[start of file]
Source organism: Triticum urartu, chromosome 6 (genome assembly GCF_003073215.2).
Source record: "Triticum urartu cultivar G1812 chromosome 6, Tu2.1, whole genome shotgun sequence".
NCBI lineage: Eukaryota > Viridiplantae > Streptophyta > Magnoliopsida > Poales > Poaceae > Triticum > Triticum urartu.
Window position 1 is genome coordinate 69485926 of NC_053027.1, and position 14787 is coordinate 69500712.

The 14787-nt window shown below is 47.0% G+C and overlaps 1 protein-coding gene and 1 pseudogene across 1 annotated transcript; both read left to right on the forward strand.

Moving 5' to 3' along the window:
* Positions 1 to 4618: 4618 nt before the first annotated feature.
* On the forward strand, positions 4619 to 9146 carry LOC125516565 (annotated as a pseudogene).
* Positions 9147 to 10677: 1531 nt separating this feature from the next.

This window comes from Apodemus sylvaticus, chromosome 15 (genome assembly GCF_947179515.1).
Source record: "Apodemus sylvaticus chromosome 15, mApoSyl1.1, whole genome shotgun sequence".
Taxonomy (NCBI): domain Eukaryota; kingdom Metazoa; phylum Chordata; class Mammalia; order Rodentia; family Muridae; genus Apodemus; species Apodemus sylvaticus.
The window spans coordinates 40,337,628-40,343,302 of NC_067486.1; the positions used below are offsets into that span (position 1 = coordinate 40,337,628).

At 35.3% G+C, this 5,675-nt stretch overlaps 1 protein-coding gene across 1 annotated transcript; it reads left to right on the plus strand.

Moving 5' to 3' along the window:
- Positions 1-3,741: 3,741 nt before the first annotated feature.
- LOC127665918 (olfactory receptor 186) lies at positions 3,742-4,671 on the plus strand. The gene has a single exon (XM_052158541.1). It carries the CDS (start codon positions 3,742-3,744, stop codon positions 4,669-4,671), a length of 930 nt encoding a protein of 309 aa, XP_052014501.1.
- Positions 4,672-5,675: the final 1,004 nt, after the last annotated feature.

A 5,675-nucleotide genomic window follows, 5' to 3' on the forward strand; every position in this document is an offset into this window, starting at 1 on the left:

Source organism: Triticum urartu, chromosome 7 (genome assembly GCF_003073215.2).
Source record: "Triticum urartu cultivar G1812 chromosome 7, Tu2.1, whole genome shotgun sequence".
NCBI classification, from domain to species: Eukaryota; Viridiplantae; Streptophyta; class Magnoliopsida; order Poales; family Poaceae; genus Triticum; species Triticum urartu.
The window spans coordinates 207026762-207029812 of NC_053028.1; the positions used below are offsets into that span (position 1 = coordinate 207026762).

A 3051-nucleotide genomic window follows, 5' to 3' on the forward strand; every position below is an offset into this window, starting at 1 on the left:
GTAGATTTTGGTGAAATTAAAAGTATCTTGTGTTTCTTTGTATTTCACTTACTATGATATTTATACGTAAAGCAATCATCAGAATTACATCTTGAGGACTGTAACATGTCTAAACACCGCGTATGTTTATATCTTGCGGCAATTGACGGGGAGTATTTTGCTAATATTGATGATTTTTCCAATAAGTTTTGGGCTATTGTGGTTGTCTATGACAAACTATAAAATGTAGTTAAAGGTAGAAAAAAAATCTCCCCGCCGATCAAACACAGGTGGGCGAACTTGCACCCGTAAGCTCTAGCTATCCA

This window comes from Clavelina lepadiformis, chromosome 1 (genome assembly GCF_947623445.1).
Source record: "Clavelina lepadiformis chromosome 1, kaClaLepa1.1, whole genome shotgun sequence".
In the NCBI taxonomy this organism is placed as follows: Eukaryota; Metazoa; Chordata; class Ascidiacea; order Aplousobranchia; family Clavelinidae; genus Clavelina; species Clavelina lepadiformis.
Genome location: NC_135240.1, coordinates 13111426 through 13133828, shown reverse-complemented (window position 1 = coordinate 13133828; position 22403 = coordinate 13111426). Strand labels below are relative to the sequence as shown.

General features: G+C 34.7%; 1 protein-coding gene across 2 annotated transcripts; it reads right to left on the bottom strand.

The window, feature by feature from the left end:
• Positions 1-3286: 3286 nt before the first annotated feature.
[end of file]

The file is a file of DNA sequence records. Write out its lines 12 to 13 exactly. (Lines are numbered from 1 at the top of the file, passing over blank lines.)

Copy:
Taxonomy (NCBI): domain Eukaryota; kingdom Metazoa; phylum Chordata; class Mammalia; order Rodentia; family Muridae; genus Apodemus; species Apodemus sylvaticus.
The window spans coordinates 40,337,628-40,343,302 of NC_067486.1; the positions used below are offsets into that span (position 1 = coordinate 40,337,628).